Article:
In Antakshari, a musically inclined police officer hunts for a serial killer in the same manner that a technically polished film chases a convincing story.

Vipin Das’s Malayalam-language thriller, which is out on SonyLIV, fills up its plot holes with superior tech specs. Bablu Aju’s precise framing and Johnkutty’s claustrophobic editing create a gripping narrative set within a grid of deeply embedded violence. Brutality, most of it practised by men, passes vertically down the generations and spreads horizontally through a town in Kerala.

Antakshari is presented by Jeethu Joseph, whose Drishyam is among a healthy list of police procedurals and murder mysteries in Malayalam cinema. The game of the title, in which the last consonant of a song becomes the first consonant of the following song, aptly describes the actions of an unseen killer.

Police officer Das (Saiju Kurup), himself a big fan of antakshari, gets involved when his daughter is attacked by the murderer. Along with the newly enrolled inspector Srinivas (Sudhi Koppa), Das begins to follow a bread crumb trail that winds past Kerala’s caste and class divisions.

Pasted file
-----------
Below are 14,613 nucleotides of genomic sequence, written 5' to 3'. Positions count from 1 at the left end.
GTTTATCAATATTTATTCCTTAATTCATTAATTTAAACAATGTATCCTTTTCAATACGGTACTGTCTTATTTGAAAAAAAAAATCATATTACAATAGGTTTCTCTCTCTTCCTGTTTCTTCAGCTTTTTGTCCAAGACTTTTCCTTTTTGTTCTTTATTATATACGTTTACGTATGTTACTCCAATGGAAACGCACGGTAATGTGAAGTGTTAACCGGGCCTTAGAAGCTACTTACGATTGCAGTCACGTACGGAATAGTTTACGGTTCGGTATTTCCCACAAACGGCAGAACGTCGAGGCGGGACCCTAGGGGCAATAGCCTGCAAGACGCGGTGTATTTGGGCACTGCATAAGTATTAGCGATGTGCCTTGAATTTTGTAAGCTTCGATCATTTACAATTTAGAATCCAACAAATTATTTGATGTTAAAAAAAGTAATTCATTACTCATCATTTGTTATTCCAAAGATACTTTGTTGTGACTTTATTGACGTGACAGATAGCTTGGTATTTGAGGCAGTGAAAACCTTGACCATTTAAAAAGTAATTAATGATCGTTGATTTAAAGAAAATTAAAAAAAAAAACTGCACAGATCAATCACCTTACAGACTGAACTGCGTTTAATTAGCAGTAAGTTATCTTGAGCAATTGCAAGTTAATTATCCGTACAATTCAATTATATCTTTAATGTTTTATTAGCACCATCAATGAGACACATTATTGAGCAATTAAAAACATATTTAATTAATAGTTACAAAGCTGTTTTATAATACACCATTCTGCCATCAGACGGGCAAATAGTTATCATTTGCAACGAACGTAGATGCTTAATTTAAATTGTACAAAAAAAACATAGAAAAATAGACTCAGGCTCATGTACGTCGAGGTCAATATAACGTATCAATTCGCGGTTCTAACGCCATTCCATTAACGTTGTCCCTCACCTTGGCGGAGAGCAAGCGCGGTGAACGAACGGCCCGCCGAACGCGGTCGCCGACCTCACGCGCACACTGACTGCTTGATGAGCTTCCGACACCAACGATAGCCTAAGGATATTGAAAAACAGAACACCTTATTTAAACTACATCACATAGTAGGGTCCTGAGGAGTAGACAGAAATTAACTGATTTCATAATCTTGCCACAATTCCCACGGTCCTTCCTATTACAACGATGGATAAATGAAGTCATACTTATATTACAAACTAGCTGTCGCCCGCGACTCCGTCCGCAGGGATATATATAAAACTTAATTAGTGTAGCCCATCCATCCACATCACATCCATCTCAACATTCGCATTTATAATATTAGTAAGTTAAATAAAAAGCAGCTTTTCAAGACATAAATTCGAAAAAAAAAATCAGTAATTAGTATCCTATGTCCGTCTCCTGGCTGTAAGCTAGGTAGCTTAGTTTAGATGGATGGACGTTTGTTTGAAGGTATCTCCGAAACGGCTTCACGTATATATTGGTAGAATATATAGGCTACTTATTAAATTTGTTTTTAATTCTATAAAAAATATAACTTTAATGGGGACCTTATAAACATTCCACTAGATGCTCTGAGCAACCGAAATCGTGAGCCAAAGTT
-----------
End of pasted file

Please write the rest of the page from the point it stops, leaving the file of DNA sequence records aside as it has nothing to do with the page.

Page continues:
The killer could be anyone, from the politician Vasudevan (Vijay Babu), who harasses Das, to the doctor who leers at Das’s wife Chitra (Priyanka Nair) to the men who treat the people in their lives with barely disguised violence. Das battles office politics too as he pores over case files to look for patterns and clues.

The skilfully performed film nods to the cliches of the genre – watch the cat! – and manages to hold on to its secrets for the bulk of its 120-minute runtime. The impact flows chiefly from the crafting, with several hair-raising moments and adroitly scattered red herrings. The overstretched climax causes us to start reflecting on what we have seen and conclude that Antakshari could have been a whole lot better if the writing had matched the filmmaking.

Antakshari (2022).